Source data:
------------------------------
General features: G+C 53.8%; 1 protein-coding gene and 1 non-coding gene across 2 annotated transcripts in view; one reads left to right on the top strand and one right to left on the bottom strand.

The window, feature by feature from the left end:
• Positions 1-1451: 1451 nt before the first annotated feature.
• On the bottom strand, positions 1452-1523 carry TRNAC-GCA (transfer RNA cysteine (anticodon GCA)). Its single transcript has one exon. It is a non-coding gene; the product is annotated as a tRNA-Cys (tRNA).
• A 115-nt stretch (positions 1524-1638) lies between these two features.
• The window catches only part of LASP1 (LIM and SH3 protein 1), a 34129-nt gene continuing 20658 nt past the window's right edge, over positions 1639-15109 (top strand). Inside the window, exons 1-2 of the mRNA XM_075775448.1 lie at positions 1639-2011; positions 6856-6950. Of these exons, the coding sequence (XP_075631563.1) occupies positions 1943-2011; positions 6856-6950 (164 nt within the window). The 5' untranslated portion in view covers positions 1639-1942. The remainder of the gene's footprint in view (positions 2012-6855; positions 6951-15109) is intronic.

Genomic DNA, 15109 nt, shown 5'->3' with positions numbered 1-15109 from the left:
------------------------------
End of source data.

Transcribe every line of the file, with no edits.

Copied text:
General features: G+C 53.8%; 1 protein-coding gene and 1 non-coding gene across 2 annotated transcripts in view; one reads left to right on the top strand and one right to left on the bottom strand.

The window, feature by feature from the left end:
• Positions 1-1451: 1451 nt before the first annotated feature.
• On the bottom strand, positions 1452-1523 carry TRNAC-GCA (transfer RNA cysteine (anticodon GCA)). Its single transcript has one exon. It is a non-coding gene; the product is annotated as a tRNA-Cys (tRNA).
• A 115-nt stretch (positions 1524-1638) lies between these two features.
• The window catches only part of LASP1 (LIM and SH3 protein 1), a 34129-nt gene continuing 20658 nt past the window's right edge, over positions 1639-15109 (top strand). Inside the window, exons 1-2 of the mRNA XM_075775448.1 lie at positions 1639-2011; positions 6856-6950. Of these exons, the coding sequence (XP_075631563.1) occupies positions 1943-2011; positions 6856-6950 (164 nt within the window). The 5' untranslated portion in view covers positions 1639-1942. The remainder of the gene's footprint in view (positions 2012-6855; positions 6951-15109) is intronic.

Genomic DNA, 15109 nt, shown 5'->3' with positions numbered 1-15109 from the left: